I came across this very interesting article by Jeffrey Helm, a former neuroscientist who now writes about science issues. He shares current research into the “sensitization circuitry” seen in drug and alcohol addicted brains. A research team at UBC’s Brain Research Centre is exploring the possibility of resetting the addicted brain’s memory so that it functions as it did before the addiction, or sensitization, occurred:
What if you could take a drug that would cure addiction? While some look for answers to addiction in religion, 12-step programs and the power of positive thinking, scientists are pushing forward the frontiers of neurobiology. Researchers are figuring out how addiction rewires the brain. The goal is to eventually be able to rewire an addicted brain back to the way it was, before the drugs, the cravings, and the self-destruction.”
My excitement is based on how this might possibly relate to chemical sensitivity. Claudia Miller, PhD, has postulated a Toxicant Induced Loss of Tolerance (TILT) theory which led to a conference in 2005 that explored the addiction/abdiction connection. Miller has stated:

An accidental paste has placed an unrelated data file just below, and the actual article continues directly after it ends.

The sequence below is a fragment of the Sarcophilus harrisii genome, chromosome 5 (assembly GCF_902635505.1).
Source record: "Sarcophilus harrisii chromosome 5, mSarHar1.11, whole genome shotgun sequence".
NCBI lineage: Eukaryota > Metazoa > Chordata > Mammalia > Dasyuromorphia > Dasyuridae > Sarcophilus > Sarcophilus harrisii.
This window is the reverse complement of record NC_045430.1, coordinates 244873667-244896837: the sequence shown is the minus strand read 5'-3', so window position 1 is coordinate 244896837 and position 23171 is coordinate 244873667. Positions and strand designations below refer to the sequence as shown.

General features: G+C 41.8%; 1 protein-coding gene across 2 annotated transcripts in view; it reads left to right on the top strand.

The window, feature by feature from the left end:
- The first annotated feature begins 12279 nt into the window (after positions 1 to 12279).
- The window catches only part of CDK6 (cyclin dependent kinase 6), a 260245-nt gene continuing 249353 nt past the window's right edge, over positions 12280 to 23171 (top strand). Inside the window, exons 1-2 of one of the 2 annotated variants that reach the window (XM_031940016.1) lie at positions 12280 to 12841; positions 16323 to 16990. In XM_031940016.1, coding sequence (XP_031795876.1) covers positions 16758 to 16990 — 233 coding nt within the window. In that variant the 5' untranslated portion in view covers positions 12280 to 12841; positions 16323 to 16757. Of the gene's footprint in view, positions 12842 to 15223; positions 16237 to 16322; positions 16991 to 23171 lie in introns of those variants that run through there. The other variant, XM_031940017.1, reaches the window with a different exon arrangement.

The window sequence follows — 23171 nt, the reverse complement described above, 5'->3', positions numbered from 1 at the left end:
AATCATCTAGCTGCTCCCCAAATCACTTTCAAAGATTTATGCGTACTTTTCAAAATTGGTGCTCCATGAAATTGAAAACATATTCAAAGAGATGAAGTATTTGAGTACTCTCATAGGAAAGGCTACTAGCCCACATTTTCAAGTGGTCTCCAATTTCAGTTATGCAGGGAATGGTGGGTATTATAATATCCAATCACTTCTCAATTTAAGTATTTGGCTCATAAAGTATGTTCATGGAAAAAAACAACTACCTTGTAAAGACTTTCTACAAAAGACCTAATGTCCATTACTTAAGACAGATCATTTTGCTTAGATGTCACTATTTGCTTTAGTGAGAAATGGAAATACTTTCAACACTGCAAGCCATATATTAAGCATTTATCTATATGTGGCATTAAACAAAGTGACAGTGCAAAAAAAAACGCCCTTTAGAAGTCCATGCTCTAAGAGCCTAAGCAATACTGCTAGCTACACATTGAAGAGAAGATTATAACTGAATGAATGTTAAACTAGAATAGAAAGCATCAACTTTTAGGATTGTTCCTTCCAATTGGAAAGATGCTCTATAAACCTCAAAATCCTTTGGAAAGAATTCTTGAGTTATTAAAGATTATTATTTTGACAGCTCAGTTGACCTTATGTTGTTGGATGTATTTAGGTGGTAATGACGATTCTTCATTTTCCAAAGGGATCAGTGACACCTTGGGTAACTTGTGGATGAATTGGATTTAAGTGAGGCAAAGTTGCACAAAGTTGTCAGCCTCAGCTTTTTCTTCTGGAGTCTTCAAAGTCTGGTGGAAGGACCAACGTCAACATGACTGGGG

There is a striking resemblance between the symptoms and responses to substances reported by chemically intolerant patients and individuals addicted to drugs or alcohol.”
She believes that addiction and chemical intolerance share an underlying disease mechanism (see her TILT theory, in link above), although they may be expressed as polar opposites. The conference generated interest amongst researchers for future collaborations between the two fields, but according to Miller, there have been no breakthroughs since that time.
Although Helms says addiction reversal therapies based on the UBC team’s research may not be ready for human application for another 10-15 years, I’ll certainly be keeping an eye on neuro-addiction research to see whether there are potential implications for chemical intolerance…read Jeffrey Helms’ article